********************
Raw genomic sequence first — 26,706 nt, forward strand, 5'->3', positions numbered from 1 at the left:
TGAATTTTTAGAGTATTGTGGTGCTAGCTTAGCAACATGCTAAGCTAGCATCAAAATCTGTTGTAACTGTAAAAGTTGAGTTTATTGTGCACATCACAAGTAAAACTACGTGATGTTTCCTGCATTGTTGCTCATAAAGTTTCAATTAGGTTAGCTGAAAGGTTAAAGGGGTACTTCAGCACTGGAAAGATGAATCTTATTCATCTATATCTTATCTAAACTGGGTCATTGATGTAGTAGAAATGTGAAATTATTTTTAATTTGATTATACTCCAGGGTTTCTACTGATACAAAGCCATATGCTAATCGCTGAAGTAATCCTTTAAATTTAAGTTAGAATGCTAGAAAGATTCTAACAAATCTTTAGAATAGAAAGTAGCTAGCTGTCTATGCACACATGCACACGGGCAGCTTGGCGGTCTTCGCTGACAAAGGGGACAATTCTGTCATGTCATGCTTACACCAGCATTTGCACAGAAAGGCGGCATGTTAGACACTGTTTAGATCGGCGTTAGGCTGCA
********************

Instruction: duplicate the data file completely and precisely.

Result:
Raw genomic sequence first — 26,706 nt, forward strand, 5'->3', positions numbered from 1 at the left:
TGAATTTTTAGAGTATTGTGGTGCTAGCTTAGCAACATGCTAAGCTAGCATCAAAATCTGTTGTAACTGTAAAAGTTGAGTTTATTGTGCACATCACAAGTAAAACTACGTGATGTTTCCTGCATTGTTGCTCATAAAGTTTCAATTAGGTTAGCTGAAAGGTTAAAGGGGTACTTCAGCACTGGAAAGATGAATCTTATTCATCTATATCTTATCTAAACTGGGTCATTGATGTAGTAGAAATGTGAAATTATTTTTAATTTGATTATACTCCAGGGTTTCTACTGATACAAAGCCATATGCTAATCGCTGAAGTAATCCTTTAAATTTAAGTTAGAATGCTAGAAAGATTCTAACAAATCTTTAGAATAGAAAGTAGCTAGCTGTCTATGCACACATGCACACGGGCAGCTTGGCGGTCTTCGCTGACAAAGGGGACAATTCTGTCATGTCATGCTTACACCAGCATTTGCACAGAAAGGCGGCATGTTAGACACTGTTTAGATCGGCGTTAGGCTGCA